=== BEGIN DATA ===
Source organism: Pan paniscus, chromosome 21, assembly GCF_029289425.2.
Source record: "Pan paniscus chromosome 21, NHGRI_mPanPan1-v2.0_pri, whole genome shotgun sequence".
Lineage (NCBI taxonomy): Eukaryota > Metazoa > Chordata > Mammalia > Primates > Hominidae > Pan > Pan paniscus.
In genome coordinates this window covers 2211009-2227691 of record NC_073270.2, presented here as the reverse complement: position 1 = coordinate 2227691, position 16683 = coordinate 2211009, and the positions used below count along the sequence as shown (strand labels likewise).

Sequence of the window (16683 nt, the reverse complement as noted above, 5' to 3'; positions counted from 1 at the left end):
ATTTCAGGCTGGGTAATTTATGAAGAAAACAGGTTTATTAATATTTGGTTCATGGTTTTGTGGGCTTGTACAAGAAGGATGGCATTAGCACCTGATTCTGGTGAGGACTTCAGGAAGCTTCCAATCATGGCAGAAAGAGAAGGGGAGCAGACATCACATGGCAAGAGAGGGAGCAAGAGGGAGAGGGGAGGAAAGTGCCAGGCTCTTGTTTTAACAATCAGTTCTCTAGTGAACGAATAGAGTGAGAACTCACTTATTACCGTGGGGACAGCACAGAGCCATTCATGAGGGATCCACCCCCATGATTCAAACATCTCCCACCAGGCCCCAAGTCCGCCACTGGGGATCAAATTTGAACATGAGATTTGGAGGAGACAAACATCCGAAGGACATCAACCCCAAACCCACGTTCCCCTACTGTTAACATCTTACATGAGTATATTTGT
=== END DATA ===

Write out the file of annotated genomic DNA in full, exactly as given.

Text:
Source organism: Pan paniscus, chromosome 21, assembly GCF_029289425.2.
Source record: "Pan paniscus chromosome 21, NHGRI_mPanPan1-v2.0_pri, whole genome shotgun sequence".
Lineage (NCBI taxonomy): Eukaryota > Metazoa > Chordata > Mammalia > Primates > Hominidae > Pan > Pan paniscus.
In genome coordinates this window covers 2211009-2227691 of record NC_073270.2, presented here as the reverse complement: position 1 = coordinate 2227691, position 16683 = coordinate 2211009, and the positions used below count along the sequence as shown (strand labels likewise).

Sequence of the window (16683 nt, the reverse complement as noted above, 5' to 3'; positions counted from 1 at the left end):
ATTTCAGGCTGGGTAATTTATGAAGAAAACAGGTTTATTAATATTTGGTTCATGGTTTTGTGGGCTTGTACAAGAAGGATGGCATTAGCACCTGATTCTGGTGAGGACTTCAGGAAGCTTCCAATCATGGCAGAAAGAGAAGGGGAGCAGACATCACATGGCAAGAGAGGGAGCAAGAGGGAGAGGGGAGGAAAGTGCCAGGCTCTTGTTTTAACAATCAGTTCTCTAGTGAACGAATAGAGTGAGAACTCACTTATTACCGTGGGGACAGCACAGAGCCATTCATGAGGGATCCACCCCCATGATTCAAACATCTCCCACCAGGCCCCAAGTCCGCCACTGGGGATCAAATTTGAACATGAGATTTGGAGGAGACAAACATCCGAAGGACATCAACCCCAAACCCACGTTCCCCTACTGTTAACATCTTACATGAGTATATTTGT